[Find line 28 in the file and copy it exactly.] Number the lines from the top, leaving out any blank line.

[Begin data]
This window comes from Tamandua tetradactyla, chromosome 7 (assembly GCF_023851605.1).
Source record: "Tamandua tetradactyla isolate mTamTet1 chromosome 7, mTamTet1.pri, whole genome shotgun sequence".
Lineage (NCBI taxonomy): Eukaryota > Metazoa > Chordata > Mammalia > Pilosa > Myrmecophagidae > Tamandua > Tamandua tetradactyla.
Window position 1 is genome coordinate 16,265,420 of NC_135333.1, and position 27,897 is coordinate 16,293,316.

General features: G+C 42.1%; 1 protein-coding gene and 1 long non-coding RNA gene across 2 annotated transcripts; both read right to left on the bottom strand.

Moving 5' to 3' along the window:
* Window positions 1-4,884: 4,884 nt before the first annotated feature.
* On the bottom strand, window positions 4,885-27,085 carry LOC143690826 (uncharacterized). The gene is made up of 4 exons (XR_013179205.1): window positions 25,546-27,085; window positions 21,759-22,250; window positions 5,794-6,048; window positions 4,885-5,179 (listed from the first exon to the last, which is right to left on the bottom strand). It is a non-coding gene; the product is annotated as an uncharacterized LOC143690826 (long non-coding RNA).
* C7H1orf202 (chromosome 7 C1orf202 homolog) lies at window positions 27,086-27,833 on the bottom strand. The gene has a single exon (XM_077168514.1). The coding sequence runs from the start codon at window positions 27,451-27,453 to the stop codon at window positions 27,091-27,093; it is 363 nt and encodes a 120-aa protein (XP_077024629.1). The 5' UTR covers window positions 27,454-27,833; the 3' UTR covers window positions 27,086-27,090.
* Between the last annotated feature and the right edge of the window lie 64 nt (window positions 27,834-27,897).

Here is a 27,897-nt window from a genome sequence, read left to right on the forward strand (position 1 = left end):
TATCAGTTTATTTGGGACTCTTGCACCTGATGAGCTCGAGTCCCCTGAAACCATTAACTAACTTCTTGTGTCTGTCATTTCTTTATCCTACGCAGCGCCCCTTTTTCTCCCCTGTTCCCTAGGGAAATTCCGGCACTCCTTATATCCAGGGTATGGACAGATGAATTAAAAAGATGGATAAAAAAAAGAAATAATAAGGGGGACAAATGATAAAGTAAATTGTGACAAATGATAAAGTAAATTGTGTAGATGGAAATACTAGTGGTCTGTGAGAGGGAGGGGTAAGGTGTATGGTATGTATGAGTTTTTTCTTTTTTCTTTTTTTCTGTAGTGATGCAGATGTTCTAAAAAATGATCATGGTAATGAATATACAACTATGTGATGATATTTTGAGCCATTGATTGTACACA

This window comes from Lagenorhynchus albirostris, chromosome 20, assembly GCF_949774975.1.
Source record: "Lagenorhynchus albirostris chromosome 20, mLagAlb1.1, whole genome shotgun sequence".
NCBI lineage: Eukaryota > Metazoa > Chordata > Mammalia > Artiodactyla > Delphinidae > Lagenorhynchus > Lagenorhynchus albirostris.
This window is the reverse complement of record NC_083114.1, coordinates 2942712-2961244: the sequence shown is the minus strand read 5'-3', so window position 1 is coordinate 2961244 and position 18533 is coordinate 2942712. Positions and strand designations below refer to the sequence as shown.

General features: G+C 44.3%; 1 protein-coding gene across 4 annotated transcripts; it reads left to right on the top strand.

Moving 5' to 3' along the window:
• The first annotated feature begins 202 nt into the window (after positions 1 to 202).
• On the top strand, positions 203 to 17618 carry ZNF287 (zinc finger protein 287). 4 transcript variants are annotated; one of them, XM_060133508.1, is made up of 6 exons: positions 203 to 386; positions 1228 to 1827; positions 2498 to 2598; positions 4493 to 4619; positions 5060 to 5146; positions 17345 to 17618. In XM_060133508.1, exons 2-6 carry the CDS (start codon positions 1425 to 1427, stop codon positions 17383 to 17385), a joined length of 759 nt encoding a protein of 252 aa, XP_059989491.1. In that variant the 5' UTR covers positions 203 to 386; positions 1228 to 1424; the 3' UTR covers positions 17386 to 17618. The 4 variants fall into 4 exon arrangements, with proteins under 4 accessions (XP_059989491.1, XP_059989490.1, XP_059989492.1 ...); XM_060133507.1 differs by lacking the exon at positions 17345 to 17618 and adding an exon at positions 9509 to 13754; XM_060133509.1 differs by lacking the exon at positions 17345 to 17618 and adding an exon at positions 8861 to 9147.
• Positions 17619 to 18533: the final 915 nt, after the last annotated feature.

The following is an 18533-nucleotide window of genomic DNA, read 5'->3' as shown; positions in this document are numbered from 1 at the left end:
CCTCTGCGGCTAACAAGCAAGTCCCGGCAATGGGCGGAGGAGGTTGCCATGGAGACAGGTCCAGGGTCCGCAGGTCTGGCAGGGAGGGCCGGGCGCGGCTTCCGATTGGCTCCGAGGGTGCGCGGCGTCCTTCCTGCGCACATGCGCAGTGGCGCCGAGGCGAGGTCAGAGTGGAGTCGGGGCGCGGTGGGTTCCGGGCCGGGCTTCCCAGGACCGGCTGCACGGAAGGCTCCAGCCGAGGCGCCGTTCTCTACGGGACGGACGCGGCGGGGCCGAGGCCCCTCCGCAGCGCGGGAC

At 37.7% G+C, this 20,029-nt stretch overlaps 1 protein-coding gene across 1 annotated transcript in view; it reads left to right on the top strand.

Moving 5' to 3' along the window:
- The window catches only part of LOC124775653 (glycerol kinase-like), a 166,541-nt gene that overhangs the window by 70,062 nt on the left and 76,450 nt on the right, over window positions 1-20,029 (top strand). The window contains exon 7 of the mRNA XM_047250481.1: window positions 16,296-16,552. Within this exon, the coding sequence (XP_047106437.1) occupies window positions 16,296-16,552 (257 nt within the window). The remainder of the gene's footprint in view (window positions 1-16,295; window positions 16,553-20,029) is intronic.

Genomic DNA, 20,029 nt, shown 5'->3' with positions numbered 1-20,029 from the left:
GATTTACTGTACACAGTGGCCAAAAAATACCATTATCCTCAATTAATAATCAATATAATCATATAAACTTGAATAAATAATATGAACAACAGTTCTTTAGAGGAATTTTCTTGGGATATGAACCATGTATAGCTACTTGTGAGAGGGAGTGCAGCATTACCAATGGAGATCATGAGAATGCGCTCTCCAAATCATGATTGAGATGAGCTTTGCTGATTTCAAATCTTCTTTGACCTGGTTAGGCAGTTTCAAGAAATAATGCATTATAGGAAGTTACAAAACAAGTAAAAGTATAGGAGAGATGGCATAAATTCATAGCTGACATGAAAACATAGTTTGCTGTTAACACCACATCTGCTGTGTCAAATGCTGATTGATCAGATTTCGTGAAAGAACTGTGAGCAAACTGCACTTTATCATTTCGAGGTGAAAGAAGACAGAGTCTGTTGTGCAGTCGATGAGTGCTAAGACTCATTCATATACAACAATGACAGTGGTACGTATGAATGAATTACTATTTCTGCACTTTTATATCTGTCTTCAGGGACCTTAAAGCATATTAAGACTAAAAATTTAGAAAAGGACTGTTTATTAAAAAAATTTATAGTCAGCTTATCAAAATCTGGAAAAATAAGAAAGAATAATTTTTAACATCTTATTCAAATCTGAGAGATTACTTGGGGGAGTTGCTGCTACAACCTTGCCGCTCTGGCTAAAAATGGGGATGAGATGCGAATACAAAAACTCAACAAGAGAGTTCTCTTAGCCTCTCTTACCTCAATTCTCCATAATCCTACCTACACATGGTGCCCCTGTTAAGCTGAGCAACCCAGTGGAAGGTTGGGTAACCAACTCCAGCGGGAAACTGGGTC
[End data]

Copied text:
GATTTACTGTACACAGTGGCCAAAAAATACCATTATCCTCAATTAATAATCAATATAATCATATAAACTTGAATAAATAATATGAACAACAGTTCTTTAGAGGAATTTTCTTGGGATATGAACCATGTATAGCTACTTGTGAGAGGGAGTGCAGCATTACCAATGGAGATCATGAGAATGCGCTCTCCAAATCATGATTGAGATGAGCTTTGCTGATTTCAAATCTTCTTTGACCTGGTTAGGCAGTTTCAAGAAATAATGCATTATAGGAAGTTACAAAACAAGTAAAAGTATAGGAGAGATGGCATAAATTCATAGCTGACATGAAAACATAGTTTGCTGTTAACACCACATCTGCTGTGTCAAATGCTGATTGATCAGATTTCGTGAAAGAACTGTGAGCAAACTGCACTTTATCATTTCGAGGTGAAAGAAGACAGAGTCTGTTGTGCAGTCGATGAGTGCTAAGACTCATTCATATACAACAATGACAGTGGTACGTATGAATGAATTACTATTTCTGCACTTTTATATCTGTCTTCAGGGACCTTAAAGCATATTAAGACTAAAAATTTAGAAAAGGACTGTTTATTAAAAAAATTTATAGTCAGCTTATCAAAATCTGGAAAAATAAGAAAGAATAATTTTTAACATCTTATTCAAATCTGAGAGATTACTTGGGGGAGTTGCTGCTACAACCTTGCCGCTCTGGCTAAAAATGGGGATGAGATGCGAATACAAAAACTCAACAAGAGAGTTCTCTTAGCCTCTCTTACCTCAATTCTCCATAATCCTACCTACACATGGTGCCCCTGTTAAGCTGAGCAACCCAGTGGAAGGTTGGGTAACCAACTCCAGCGGGAAACTGGGTC